Applying Imidacloprid Via a Precision Banding System to Control Striped Cucumber Beetle (Coleoptera: Chrysomelidae) in Cucurbits

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2009-12-01
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Jasinski, J.
Ozkan, E.
Precheur, R.
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Darr, Matthew
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Agricultural and Biosystems Engineering

Since 1905, the Department of Agricultural Engineering, now the Department of Agricultural and Biosystems Engineering (ABE), has been a leader in providing engineering solutions to agricultural problems in the United States and the world. The department’s original mission was to mechanize agriculture. That mission has evolved to encompass a global view of the entire food production system–the wise management of natural resources in the production, processing, storage, handling, and use of food fiber and other biological products.

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In 1905 Agricultural Engineering was recognized as a subdivision of the Department of Agronomy, and in 1907 it was recognized as a unique department. It was renamed the Department of Agricultural and Biosystems Engineering in 1990. The department merged with the Department of Industrial Education and Technology in 2004.

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1905–present

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  • Department of Agricultural Engineering (1907–1990)

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The striped cucumber beetle, Acalymma vittatum (F.) (Coleoptera: Chrysomelidae), is a key pest of cucurbit crops throughout its range. A novel precision band applicator was designed to inject a solid stream of imidacloprid solution in-furrow directly over the seed during planting to reduce beetle leaf feeding on pumpkin, zucchini, and cucumber crops. In 2004 and 2005, bioassays at the cotyledon through fifth leaf were conducted on striped cucumber beetles using seedling leaf tissue grown from seeds treated using both continuous and precision banded in-furrow imidacloprid solution applications. In 2004, 80% of bioassay trials had treatments with beetle mortality significantly higher than the check, whereas 70% of the bioassay trials showed no significant difference in mortality between continuous in-furrow and precision banded treatments. In 2005, 79% of bioassay trials had treatments with beetle mortality significantly higher than the check, whereas 100% of the bioassays showed no significant difference in beetle mortality between continuous in-furrow and precision banded treatments at the same insecticide rate. The environmental savings of precision banded treatments compared with continuous in-furrow treatment reduced imidacloprid up to 84.5% on a per hectare basis for all cucurbits tested in 2004 and 2005, translating into an economic savings up to 030215/ha. In separate bioassay trials conducted in 2005 on pumpkin, where insecticide band length and injection volume were manipulated independently, several treatments had significantly higher beetle mortality than the check. There was a trend of increased beetle mortality in treatments using shorter band lengths combined with higher insecticide solution volumes.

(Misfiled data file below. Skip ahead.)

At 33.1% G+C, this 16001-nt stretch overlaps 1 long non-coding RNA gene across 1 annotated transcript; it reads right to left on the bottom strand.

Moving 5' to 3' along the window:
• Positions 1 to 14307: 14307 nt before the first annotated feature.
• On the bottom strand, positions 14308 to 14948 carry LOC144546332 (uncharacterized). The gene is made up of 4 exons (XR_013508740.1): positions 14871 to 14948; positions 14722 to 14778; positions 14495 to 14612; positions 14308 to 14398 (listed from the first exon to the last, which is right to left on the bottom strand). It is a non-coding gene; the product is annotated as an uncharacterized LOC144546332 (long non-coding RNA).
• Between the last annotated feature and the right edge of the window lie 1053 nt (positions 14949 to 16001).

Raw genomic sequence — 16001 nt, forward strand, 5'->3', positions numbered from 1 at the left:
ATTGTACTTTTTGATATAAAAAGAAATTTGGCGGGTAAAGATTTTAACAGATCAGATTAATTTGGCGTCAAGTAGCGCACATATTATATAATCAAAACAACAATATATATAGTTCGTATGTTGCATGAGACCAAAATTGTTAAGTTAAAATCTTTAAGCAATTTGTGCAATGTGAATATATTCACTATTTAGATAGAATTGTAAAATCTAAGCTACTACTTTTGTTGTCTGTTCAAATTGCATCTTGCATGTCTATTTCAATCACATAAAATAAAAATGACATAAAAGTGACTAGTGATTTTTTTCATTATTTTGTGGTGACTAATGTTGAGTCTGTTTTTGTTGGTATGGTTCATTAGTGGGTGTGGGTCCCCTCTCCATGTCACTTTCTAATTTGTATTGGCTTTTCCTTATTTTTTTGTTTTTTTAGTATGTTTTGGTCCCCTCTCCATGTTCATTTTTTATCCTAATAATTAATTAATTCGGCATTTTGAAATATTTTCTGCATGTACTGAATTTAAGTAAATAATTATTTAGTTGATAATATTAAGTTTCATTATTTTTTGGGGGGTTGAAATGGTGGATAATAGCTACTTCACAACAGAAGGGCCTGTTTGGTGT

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This article is from Journal of Economic Entomology 102, no. 6 (2009): 2255–2264, doi:10.1603/029.102.0630.

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Thu Jan 01 00:00:00 UTC 2009
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